Jesus is our King, our hearts are waiting for the joy and peace that he brings to each one of us so to pitch his royal tent within us. Are we ready to be part of the building of which Christ is the corner stone? Are we ready to be made one and alive, for Christ is the living stone on which we build our lives.

Video: O Antiphon for the 21st of December

A short clip of our community singing the O Antiphon for the 21st of December (the Dominican version).

O Rising Sun ...

In this "O" Antiphon the three metaphors- the rising Sun, splendour of the eternal light and sun of justice -- all symbolise Christ, the Son of God, the promised Messiah whose birth as our Saviour we will celebrate in four days time.

Jesus calls Himself the 'Light of the World' in St. John's Gospel( 9:5)

Video: O Antiphon for the 20th of December

A short clip of our community singing the O Antiphon for the 20th of December (the Dominican version).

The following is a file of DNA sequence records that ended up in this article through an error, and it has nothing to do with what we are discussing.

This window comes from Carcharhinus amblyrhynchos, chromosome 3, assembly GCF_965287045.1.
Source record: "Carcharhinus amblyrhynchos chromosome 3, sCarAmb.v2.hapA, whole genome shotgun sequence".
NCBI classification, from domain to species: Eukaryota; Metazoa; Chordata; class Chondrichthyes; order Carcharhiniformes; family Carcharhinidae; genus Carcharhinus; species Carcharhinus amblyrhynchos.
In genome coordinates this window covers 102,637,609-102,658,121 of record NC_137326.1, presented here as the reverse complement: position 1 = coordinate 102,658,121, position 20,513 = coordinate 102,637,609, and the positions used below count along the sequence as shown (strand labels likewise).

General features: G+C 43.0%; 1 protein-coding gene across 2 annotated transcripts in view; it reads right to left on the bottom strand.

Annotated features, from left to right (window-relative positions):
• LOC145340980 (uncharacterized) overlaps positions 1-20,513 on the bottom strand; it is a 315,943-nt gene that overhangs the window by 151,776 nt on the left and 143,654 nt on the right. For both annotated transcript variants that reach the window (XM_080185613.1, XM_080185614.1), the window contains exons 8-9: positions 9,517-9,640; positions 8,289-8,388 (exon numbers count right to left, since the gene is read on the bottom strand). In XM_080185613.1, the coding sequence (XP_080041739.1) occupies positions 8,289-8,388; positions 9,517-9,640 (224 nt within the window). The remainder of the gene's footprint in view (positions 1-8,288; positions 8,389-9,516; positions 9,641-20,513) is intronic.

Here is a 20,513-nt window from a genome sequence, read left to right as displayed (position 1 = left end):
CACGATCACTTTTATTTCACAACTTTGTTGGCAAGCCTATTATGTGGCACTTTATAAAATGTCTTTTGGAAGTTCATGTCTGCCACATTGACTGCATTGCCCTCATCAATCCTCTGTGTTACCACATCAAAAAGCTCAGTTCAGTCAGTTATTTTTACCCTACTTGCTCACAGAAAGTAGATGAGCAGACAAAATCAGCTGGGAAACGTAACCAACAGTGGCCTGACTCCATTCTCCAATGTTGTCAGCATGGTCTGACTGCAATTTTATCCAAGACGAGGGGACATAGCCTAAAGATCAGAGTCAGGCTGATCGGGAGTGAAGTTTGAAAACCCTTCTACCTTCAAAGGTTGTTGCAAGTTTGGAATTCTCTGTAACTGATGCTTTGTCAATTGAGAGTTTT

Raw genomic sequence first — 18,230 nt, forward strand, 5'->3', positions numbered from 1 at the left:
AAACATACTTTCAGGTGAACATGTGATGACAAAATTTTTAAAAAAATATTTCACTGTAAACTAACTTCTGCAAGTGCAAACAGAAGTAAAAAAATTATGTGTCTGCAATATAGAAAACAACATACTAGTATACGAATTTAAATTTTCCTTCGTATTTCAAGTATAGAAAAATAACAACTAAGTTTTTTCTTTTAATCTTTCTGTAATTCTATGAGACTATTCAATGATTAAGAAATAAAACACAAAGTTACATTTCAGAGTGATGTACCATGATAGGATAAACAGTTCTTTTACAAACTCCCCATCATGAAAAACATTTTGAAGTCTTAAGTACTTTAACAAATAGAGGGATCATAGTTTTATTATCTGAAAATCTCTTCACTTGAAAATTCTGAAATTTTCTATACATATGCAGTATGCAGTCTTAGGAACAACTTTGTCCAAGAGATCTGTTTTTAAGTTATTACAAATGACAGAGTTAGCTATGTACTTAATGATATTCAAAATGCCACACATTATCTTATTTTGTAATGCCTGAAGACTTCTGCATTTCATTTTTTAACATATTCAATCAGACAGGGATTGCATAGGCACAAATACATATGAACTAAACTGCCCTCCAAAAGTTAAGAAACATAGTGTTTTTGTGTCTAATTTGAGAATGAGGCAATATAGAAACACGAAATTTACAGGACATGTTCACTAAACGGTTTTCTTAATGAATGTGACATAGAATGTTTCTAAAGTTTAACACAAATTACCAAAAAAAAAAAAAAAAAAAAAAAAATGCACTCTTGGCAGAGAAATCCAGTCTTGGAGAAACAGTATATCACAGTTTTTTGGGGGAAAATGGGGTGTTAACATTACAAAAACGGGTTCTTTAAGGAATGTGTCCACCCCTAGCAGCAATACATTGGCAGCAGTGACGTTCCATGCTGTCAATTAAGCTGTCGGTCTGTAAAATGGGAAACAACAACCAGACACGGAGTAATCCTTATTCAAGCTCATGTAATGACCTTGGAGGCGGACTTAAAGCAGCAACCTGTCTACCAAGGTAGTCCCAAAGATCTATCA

O Key of David ...

In "The Prayer for the Church in Ireland" Pope Benedict opened with the words "God of our fathers, renew us in the faith which is our life and salvation". Our own St Catherine of Siena constantly prayed for and spoke of "the light of holy faith".

Video: O Antiphon for the 19th of December

A short clip of our community singing the O Antiphon for the 19th of December (the Dominican version).

Jesse was the father of King David from whose royal line the future Messiah would be born. When we read the genealogy of Jesus most of the characters mentioned were not very praise worthy according to human standards. Yet God's infinite, all powerful wisdom, compassion and merciful love were at work throughout salvation history not allowing human failure, sin, malice nor indifference to interfere or thwart His divine plan.